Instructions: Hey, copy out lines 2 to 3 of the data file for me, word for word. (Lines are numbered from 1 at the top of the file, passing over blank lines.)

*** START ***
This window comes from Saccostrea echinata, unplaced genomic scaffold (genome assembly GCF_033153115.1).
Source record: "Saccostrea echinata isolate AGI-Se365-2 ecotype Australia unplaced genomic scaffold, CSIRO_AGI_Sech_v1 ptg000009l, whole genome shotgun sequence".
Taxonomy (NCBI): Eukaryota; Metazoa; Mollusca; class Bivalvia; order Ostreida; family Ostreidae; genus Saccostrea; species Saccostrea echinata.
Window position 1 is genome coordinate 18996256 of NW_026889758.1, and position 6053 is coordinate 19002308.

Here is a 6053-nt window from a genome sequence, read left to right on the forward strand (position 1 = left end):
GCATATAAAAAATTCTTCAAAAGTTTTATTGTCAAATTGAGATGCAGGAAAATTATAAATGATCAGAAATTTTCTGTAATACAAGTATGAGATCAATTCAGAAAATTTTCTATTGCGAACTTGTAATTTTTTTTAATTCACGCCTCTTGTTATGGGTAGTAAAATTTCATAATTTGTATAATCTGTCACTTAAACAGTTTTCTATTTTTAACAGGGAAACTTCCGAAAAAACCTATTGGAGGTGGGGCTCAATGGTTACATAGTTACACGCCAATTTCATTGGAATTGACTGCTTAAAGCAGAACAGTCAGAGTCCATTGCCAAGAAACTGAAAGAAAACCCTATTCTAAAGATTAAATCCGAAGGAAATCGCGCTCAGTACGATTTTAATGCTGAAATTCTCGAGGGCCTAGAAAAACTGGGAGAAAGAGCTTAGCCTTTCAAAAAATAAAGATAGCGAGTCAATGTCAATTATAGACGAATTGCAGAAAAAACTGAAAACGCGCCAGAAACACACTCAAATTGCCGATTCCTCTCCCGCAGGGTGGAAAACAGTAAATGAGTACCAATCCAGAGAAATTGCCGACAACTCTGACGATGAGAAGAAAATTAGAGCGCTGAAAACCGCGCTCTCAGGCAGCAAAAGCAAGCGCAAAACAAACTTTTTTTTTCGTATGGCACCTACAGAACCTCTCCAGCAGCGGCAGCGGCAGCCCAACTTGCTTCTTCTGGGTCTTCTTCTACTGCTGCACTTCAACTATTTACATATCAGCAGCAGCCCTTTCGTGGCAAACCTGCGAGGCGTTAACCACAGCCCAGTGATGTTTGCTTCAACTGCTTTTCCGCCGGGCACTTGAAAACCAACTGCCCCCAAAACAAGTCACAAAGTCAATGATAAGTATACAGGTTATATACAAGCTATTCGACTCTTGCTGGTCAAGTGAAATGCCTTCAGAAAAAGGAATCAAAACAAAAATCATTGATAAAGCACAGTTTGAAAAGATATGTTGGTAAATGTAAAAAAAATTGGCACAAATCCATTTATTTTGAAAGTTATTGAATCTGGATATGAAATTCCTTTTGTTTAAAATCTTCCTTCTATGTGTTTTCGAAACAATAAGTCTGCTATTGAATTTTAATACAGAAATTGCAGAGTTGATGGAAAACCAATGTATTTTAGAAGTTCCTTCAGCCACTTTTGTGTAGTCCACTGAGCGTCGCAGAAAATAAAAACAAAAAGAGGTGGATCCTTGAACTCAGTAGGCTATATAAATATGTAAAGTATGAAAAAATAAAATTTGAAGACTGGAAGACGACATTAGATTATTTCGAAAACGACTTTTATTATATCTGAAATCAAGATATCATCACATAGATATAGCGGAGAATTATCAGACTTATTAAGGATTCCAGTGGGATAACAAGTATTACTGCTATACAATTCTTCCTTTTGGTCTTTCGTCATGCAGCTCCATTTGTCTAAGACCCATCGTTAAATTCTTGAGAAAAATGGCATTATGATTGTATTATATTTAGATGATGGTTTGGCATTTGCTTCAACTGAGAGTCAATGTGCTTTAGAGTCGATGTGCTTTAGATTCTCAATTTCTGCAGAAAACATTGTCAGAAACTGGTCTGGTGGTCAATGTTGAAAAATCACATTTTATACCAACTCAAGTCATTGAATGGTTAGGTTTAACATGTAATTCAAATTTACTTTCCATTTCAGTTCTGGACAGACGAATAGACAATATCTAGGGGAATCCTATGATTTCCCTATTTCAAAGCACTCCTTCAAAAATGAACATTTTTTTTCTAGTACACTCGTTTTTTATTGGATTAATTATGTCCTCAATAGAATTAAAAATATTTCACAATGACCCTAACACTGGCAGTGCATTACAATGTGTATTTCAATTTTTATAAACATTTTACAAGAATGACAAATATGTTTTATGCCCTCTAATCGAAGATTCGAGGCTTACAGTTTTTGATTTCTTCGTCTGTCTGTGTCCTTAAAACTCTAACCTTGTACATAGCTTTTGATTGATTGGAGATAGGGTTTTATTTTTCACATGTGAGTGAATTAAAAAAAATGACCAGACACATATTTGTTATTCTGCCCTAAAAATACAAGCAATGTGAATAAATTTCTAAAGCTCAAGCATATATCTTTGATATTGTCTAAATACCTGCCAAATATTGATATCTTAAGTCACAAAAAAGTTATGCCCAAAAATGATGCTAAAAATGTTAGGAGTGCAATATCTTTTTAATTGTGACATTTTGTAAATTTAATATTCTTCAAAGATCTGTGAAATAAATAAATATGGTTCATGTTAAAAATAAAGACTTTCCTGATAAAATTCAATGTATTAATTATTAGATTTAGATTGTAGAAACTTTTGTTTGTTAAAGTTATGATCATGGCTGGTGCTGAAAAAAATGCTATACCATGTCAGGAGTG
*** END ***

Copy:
Source record: "Saccostrea echinata isolate AGI-Se365-2 ecotype Australia unplaced genomic scaffold, CSIRO_AGI_Sech_v1 ptg000009l, whole genome shotgun sequence".
Taxonomy (NCBI): Eukaryota; Metazoa; Mollusca; class Bivalvia; order Ostreida; family Ostreidae; genus Saccostrea; species Saccostrea echinata.